# group of units

###### Theorem.

The set $E$ of units of a ring $R$ forms a group with respect to ring multiplication.

Proof.  If $u$ and $v$ are two units, then there are the elements $r$ and $s$ of $R$ such that  $ru=ur=1$  and  $sv=vs=1$.  Then we get that $(sr)(uv)=s(r(uv))=s((ru)v)=s(1v)=sv=1$,  similarly  $(uv)(sr)=1$.  Thus also $uv$ is a unit, which means that $E$ is closed under multiplication.  Because  $1\in E$  and along with $u$ also its inverse $r$ belongs to $E$, the set $E$ is a group.

Corollary.  In a commutative ring, a ring product is a unit iff all are units.

The group $E$ of the units of the ring $R$ is called the group of units of the ring.  If $R$ is a field, $E$ is said to be the multiplicative group of the field.

Examples

1. 1.

When  $R=\mathbb{Z}$, then  $E=\{1,\,-1\}$.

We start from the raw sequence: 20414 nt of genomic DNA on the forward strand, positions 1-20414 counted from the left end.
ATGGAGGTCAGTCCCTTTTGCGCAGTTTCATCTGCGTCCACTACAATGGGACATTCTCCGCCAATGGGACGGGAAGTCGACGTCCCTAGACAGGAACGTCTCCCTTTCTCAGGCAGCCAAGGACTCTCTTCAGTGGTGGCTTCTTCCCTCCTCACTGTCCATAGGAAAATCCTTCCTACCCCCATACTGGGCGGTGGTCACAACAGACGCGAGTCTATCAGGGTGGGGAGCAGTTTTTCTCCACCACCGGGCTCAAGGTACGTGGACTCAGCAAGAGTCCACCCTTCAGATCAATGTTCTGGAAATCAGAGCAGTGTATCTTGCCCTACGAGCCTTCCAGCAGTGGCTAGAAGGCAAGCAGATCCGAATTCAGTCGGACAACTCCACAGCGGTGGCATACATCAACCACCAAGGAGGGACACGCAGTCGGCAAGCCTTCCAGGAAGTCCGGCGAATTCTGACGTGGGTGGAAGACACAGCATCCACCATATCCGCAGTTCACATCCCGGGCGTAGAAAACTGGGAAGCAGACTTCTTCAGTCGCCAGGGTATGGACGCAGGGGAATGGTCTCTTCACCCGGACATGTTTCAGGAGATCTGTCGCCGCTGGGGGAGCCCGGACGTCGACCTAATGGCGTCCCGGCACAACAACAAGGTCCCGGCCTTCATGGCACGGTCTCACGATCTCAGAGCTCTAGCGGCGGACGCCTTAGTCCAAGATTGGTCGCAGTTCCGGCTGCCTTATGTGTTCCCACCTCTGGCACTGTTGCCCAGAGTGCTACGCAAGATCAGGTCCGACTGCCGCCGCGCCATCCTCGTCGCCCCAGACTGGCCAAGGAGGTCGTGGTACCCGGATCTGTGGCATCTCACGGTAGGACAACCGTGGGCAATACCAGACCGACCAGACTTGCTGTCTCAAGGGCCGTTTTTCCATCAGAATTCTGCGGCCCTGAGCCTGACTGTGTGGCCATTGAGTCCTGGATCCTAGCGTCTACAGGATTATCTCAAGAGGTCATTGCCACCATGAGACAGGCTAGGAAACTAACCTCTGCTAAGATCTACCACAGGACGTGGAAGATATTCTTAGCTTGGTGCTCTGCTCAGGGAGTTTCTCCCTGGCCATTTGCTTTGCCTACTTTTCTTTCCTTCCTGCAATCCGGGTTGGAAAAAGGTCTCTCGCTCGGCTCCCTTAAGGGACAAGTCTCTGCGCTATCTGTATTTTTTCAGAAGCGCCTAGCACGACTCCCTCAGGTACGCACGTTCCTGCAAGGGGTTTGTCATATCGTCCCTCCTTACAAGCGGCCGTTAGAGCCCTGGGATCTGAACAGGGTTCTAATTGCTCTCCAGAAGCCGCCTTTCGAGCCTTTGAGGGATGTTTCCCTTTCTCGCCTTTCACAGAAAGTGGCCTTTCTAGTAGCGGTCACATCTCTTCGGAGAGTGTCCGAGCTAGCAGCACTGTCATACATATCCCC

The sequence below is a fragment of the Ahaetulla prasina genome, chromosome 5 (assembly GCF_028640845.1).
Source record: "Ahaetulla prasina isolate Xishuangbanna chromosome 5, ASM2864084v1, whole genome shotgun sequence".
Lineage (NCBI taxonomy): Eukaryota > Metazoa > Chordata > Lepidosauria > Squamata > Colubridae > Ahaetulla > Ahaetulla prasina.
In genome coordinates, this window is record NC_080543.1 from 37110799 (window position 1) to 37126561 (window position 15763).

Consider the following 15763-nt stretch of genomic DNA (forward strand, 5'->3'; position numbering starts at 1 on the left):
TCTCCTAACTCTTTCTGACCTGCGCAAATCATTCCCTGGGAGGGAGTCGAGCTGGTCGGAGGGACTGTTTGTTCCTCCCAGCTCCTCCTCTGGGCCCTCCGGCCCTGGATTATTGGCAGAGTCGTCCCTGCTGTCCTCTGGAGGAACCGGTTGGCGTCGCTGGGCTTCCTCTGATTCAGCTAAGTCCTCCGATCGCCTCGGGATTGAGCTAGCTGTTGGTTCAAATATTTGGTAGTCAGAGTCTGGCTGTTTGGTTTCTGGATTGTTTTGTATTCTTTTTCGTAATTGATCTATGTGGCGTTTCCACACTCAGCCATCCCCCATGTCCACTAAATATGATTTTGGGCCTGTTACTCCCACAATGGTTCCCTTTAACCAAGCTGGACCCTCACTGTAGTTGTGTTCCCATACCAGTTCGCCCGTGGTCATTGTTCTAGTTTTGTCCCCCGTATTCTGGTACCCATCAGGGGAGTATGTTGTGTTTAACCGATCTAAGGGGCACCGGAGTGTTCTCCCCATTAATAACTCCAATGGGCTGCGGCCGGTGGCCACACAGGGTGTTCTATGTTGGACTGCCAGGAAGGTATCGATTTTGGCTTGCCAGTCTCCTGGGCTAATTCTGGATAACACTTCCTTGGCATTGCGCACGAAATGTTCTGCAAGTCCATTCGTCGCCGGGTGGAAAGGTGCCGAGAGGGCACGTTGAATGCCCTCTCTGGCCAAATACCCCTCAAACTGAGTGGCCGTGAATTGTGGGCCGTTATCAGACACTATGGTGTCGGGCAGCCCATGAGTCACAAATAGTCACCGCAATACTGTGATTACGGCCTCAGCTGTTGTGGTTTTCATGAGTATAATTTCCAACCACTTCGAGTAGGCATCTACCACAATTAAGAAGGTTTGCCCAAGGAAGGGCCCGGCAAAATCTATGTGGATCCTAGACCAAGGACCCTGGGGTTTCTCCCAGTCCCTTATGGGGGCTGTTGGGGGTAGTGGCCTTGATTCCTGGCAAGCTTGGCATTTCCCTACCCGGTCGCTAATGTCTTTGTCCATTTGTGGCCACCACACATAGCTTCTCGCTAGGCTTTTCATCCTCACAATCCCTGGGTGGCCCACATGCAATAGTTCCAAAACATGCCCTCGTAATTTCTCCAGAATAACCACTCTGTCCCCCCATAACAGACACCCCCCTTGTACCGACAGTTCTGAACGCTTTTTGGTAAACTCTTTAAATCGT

2. 2.

When  $R=\mathbb{Z}[i]$,  the ring of Gaussian integers, then  $E=\{1,\,i,\,-1,\,-i\}$.

3. 3.

When  $R=\mathbb{Z}[\sqrt{3}]$, then (http://planetmath.org/UnitsOfQuadraticFields)  $E=\{\pm(2\!+\!\sqrt{3})^{n}\,\vdots\,\,\,n\in\mathbb{Z}\}$.

4. 4.

When  $R=K[X]$  where $K$ is a field, then  $E=K\!\smallsetminus\!\{0\}$.

5. 5.

When  $R=\{0\!+\!\mathbb{Z},\,1\!+\!\mathbb{Z},\,\ldots,\,m\!-\!1\!+\!\mathbb{Z}\}$  is the residue class ring modulo $m$, then  $E$ consists of the prime classes modulo $m$, i.e. the residue classes $l\!+\!\mathbb{Z}$ satisfying  $\gcd(l,m)=1$.

 Title group of units Canonical name GroupOfUnits Date of creation 2013-03-22 14:41:32 Last modified on 2013-03-22 14:41:32 Owner pahio (2872) Last modified by pahio (2872) Numerical id 24 Author pahio (2872) Entry type Theorem Classification msc 16U60 Classification msc 13A05 Synonym unit group Related topic CommutativeRing Related topic DivisibilityInRings Related topic NonZeroDivisorsOfFiniteRing Related topic PrimeResidueClass Defines group of units of ring Defines multiplicative group of field